Degree Name

Master of Science (MS)

Semester of Degree Completion


Thesis Director

Blair E. Miller


For many years the determination of common inorganic and organic anions was hindered by the lack of adequately sensitive analytical techniques. The determination of these anions was laborious and time consuming (e.g. titration, precipitaion, gravimetric analysis etc.). Because of the development of high-performance liquid chromatography, the anion exchange separation of simple inorganic and organic anions is now possible. Now, there are a broad and ever-increasing array of chromatographic methods supplanting these older chemical methods. However, detection is still a problem, but indirect detection provides a practical route for the detection of non-chromophoric inorganic and organic anions.

This dissertation describes the technique of Indirect Photometric Chromatography (IPC) for the determination of common inorganic anions and short-chain carboxylic and sulfonic acids. In this study, inverted peaks were observed in an elevated baseline as the transparent sample ions were selectively displaced from the anion exchange column by the UV absorbing mobile phase ion sodium benzoate. A Hamilton PRP-X100 (styrene-divinyl benzene) anion exchange column which possessed a low capacity and a wide working pH range (1-13) was employed. The influence of various mobile phase parameters such as benzoate concentration, pH, and percent organic content was investigated. A 2.0 mM concentration of sodium benzoate provided maximum eluting ability for the separation of common inorganic anions (F-, Cl-, Br-, NO2-, NO3-, and H2PO4- ) within eight minutes with UV detection at 260 nm. At high pH, the competition between hydroxide and benzoate ions in the elution process decreases the detection sensitivity. Multicomponent mixtures of straight-chain alkyl carboxylic and sulfonic acids in the anionic form were also separated upon the addition of acetonitrile to the mobile phase.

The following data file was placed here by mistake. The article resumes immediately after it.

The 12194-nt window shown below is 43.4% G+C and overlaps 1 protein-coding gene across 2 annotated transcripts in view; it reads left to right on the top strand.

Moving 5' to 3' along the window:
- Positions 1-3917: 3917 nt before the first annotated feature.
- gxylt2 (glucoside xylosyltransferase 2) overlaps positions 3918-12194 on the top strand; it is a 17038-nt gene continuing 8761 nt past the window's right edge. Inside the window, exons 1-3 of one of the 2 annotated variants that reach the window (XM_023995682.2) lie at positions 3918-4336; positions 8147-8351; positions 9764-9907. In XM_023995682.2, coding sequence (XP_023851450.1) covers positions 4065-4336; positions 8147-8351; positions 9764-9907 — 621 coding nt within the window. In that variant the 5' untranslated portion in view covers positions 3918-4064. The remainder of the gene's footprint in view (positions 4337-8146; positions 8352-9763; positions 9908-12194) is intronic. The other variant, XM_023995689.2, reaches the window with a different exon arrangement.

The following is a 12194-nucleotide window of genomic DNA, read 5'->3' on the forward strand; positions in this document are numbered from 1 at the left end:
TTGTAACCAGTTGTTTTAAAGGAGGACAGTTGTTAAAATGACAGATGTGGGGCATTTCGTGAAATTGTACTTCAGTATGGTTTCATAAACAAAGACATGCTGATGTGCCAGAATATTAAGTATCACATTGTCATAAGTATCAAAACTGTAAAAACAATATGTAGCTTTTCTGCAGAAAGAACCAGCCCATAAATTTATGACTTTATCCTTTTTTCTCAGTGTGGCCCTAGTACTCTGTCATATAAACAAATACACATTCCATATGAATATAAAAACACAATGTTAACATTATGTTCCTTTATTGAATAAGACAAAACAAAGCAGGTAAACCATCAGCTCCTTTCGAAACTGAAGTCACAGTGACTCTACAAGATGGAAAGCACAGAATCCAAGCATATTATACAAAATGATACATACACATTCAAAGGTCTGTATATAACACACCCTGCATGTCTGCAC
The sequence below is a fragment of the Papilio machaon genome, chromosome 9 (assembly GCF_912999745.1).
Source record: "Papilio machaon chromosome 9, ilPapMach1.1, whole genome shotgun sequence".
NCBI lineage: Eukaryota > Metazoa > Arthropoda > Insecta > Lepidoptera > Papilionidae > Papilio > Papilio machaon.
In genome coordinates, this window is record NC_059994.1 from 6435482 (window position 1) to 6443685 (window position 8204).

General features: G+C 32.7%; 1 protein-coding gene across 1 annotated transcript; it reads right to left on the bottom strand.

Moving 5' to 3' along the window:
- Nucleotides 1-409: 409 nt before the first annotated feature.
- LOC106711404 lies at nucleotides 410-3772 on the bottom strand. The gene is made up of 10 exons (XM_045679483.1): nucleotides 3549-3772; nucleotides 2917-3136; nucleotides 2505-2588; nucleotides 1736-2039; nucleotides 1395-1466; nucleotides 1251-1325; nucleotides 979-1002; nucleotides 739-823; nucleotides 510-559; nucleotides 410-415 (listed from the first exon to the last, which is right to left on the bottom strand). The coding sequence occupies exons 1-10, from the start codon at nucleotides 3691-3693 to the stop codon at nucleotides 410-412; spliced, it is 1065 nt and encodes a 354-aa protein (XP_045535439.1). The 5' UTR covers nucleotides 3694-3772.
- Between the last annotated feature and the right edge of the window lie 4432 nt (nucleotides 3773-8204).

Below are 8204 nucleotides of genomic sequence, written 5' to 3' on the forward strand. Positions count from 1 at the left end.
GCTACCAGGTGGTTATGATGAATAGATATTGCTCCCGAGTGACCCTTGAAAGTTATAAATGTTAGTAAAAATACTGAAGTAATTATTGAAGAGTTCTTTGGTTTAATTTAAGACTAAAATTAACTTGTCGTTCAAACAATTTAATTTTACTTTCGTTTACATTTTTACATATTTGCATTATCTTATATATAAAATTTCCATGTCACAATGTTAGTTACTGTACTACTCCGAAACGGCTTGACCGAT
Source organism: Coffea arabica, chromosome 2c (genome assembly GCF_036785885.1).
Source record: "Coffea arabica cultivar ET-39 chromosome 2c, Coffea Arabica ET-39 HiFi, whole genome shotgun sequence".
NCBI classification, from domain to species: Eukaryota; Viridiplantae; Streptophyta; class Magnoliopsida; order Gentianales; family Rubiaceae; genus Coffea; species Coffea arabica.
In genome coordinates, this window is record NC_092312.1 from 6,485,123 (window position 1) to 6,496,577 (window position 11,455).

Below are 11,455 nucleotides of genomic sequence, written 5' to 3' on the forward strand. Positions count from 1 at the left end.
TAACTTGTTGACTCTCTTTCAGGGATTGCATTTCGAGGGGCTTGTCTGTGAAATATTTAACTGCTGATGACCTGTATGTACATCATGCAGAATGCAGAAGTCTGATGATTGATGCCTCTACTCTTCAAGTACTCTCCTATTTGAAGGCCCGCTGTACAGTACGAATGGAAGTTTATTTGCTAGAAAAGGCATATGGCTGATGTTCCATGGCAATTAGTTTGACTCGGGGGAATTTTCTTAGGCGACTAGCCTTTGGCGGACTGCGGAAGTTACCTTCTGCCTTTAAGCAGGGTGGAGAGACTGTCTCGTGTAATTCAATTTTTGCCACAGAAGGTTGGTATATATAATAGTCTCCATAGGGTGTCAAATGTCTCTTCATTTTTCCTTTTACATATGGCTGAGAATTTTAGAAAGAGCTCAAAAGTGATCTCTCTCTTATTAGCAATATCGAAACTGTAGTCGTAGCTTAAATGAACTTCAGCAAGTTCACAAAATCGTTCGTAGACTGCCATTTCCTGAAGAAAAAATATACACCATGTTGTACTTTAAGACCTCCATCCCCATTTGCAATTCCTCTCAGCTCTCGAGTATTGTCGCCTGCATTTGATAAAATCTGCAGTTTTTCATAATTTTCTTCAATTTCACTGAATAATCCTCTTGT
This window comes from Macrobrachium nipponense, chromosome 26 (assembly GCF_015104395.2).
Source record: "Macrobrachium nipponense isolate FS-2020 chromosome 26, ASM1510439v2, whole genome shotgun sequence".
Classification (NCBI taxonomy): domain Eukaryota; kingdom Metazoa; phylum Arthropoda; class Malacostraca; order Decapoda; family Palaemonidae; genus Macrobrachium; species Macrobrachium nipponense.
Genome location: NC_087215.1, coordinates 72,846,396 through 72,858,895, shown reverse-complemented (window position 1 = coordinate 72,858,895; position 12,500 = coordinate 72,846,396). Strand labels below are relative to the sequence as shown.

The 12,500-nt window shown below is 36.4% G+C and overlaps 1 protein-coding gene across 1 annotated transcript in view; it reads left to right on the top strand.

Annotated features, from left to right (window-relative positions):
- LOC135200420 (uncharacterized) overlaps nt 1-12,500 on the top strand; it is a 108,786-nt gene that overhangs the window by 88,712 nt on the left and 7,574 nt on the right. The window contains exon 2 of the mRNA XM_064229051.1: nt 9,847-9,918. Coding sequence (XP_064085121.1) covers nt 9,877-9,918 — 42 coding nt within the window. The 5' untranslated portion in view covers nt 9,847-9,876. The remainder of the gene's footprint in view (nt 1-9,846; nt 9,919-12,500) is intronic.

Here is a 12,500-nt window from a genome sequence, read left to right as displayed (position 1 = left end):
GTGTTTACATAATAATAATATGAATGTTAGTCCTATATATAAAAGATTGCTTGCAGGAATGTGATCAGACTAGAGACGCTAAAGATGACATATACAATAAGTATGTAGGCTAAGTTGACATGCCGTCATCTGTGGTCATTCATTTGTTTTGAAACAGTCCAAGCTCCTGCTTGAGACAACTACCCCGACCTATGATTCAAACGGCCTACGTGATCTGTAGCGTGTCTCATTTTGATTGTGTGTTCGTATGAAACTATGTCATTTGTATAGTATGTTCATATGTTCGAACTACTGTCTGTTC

Combined anion exchange/reversed phase interactions were found to influence the retention of these organic acids.

The application of the benzoate eluent with UV detection method to the determination of anions was demonstrated via the analysis of chloride, EDTA and sorbate in a commercial saline solution. The limits of detection for injected chloride and EDTA were 1.5 ppm, while sorbate was detected at 0.5 ppm.

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Chemistry Commons